The authors conclude that options for Vermont include “stricter regulations on the practice of homeopathy, providing quality ND internships and residencies, formulating an additional examination for new ND practitioners, requiring more continuing education hours, and improving the integration of NDs into existing hospital systems.” Such steps “may yield improved quality of care provided by NDs, broader patient access to naturopathic practices, increased alignment of ND and MD care through Blueprint for Health teams, and the drawing in of more primary care practitioners to Vermont.” They state that “properly trained naturopaths as primary care providers can contribute to reduced healthcare costs in Vermont and personalized care for patients.” And finally: “MDs can learn from NDs about holistic evaluations of disease while NDs can learn about modern technologies for improving the efficacy of care.”
Comment: All-in-all, this is quite a positive report from the perspective of those naturopathic doctors who are seeking to up their status as primary care providers. This is not a moment too soon for that profession which, like all the other licensed integrative health field, was overlooked in this recent Health Affairs devoted to “reinventing” primary care. I personally was pleased to see the concluding observation: “MDs can learn from NDs about holistic evaluations of disease while NDs can learn about modern technologies for improving the efficacy of care.” What a simple world it could be if we just cut through the prejudice and focused on value.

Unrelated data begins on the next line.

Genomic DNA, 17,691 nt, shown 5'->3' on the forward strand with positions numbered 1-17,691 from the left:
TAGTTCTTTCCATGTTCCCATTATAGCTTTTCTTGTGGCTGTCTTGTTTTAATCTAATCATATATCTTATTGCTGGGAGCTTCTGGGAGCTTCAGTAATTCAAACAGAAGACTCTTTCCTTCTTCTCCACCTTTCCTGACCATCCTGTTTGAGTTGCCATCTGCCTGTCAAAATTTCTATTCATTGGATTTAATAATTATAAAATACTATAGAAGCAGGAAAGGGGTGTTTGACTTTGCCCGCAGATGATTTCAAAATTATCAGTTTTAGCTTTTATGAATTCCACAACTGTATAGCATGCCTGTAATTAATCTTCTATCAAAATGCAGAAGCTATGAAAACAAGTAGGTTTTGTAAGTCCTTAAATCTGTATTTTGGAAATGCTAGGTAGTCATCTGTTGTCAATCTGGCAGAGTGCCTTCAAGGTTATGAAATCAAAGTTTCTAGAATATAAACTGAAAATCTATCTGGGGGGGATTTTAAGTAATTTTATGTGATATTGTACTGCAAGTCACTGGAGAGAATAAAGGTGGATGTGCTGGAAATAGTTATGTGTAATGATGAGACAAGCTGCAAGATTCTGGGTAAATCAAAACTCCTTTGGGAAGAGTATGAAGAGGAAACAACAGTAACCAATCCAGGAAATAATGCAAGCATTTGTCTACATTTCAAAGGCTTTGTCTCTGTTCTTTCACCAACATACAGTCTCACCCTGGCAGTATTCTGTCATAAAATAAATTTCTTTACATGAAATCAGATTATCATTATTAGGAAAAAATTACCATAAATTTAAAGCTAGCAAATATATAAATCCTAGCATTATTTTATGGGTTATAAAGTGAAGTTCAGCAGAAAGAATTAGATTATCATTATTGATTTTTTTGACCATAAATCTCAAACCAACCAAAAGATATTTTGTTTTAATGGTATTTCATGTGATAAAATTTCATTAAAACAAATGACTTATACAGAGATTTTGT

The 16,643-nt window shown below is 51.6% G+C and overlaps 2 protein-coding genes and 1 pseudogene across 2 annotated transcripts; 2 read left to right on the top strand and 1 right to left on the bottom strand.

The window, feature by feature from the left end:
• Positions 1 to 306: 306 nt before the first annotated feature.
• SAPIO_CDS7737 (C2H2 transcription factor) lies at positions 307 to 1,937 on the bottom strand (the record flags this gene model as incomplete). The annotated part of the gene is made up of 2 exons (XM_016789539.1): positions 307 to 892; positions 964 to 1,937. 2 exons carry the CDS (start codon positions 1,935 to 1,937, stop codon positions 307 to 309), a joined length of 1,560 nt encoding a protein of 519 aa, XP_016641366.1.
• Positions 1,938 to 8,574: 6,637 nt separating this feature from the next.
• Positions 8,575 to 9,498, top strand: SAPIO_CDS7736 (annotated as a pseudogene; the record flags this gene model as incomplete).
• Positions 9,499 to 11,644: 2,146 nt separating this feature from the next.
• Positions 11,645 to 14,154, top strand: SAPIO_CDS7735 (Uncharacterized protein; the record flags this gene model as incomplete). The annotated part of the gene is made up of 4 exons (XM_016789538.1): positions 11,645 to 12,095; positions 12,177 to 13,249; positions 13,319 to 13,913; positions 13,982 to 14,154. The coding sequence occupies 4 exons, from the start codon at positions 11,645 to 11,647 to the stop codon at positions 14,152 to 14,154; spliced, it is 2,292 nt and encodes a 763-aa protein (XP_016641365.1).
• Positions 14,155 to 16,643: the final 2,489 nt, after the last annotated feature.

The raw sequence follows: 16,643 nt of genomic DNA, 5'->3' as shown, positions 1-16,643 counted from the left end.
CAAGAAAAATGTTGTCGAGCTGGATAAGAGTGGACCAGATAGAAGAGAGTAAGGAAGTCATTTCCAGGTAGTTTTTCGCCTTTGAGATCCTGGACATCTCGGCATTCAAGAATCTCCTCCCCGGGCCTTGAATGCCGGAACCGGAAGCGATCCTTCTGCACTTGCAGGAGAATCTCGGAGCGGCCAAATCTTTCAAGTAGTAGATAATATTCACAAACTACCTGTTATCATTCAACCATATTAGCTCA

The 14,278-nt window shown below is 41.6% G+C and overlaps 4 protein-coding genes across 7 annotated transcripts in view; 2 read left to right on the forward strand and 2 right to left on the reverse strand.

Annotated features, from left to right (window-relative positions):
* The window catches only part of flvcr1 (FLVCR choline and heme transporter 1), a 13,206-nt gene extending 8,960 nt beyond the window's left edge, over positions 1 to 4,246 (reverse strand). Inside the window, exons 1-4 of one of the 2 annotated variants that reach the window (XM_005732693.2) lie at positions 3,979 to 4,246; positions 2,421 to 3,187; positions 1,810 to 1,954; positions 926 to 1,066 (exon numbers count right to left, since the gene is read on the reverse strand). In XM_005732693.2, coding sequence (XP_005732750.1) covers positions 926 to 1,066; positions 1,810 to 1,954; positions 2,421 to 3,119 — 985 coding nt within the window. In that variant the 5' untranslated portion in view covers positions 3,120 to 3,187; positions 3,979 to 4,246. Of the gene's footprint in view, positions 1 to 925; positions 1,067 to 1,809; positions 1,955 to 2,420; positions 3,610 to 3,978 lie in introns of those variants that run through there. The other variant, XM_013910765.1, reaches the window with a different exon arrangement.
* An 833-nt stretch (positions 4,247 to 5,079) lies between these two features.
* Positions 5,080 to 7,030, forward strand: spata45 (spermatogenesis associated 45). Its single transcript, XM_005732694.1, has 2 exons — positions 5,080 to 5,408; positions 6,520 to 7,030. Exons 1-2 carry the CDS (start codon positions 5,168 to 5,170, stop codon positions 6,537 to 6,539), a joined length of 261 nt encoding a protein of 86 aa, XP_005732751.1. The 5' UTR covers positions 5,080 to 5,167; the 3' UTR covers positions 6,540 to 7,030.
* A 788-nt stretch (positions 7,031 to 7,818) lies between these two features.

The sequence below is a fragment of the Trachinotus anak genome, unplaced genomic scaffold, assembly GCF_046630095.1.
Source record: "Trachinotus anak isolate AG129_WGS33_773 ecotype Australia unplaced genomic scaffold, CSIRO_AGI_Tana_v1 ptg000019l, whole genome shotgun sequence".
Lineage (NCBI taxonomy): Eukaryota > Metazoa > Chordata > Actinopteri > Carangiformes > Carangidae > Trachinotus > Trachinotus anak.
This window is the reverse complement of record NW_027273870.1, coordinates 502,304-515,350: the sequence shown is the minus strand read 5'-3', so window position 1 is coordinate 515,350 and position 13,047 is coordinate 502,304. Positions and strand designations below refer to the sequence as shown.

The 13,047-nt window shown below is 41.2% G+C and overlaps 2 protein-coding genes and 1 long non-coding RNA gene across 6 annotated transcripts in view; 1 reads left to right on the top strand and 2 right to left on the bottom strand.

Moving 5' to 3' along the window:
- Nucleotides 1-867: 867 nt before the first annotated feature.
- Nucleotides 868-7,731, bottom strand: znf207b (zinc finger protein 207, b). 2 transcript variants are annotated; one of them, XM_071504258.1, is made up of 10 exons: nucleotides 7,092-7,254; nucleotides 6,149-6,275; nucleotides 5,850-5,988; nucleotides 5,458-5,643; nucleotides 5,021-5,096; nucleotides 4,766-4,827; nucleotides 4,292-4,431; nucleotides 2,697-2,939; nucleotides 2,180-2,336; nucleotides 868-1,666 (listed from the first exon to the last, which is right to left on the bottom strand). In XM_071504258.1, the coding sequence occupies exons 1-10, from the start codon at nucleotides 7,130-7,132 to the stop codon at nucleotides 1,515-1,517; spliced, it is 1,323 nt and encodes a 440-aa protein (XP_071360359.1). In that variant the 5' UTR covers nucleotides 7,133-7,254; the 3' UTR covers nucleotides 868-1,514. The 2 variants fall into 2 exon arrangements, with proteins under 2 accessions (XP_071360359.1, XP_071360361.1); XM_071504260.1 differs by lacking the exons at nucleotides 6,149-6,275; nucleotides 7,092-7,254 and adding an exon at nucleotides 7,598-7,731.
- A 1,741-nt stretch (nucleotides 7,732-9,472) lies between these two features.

Aetna CEO Bertolini goes to bat for yoga, acupuncture naturopathic doctors, yoga and other integrative practices
According to this post following a keynote at the conference of the New York Association of Naturopathic Physicians, Mark Bertolini, CEO of the Aetna insurance giant, has become a huge advocate for naturopathic doctors, acupuncture and other integrative methods. Bertolini transitioned from believing it all “voodoo medicine” following a serious accident he had while skiing, for which he explored “cranial sacral therapy, acupuncture by a medical physician, naturopathy and yoga – and all of that has created a cocktail for me that allows me to live in a relatively pain-free world without any drugs.” The Revive Naturopathy site suggests Bertolini is involved in federal efforts to promote the naturopathic profession. Bertolini’s views are
clear in this March 19, 2013 CNBC video at 3:43 of the 8-minute segment, following a question from Arianna Huffington. He also speaks to Aetna’s cost savings from a yoga and mindfulness program (11 to 1 return on investment, or $3000 per year per employee) then to his personal journey toward health.
Comment: Bertolini’s interview is fascinating. The take home suggests that a true paradigm shift might happen not, as is sometimes suggested, when the old finally die. Rather, reform might begin if a few score other insurance executives tumble over 30 foot cliffs, as Bertolini did, then find their way to health and productivity via constructing their own teams of integrative health practitioners. His story of a fall that transitioned him from declaring all non-conventional treatment voodoo to exalting it ranks with Alice’s shock on taking her tumble.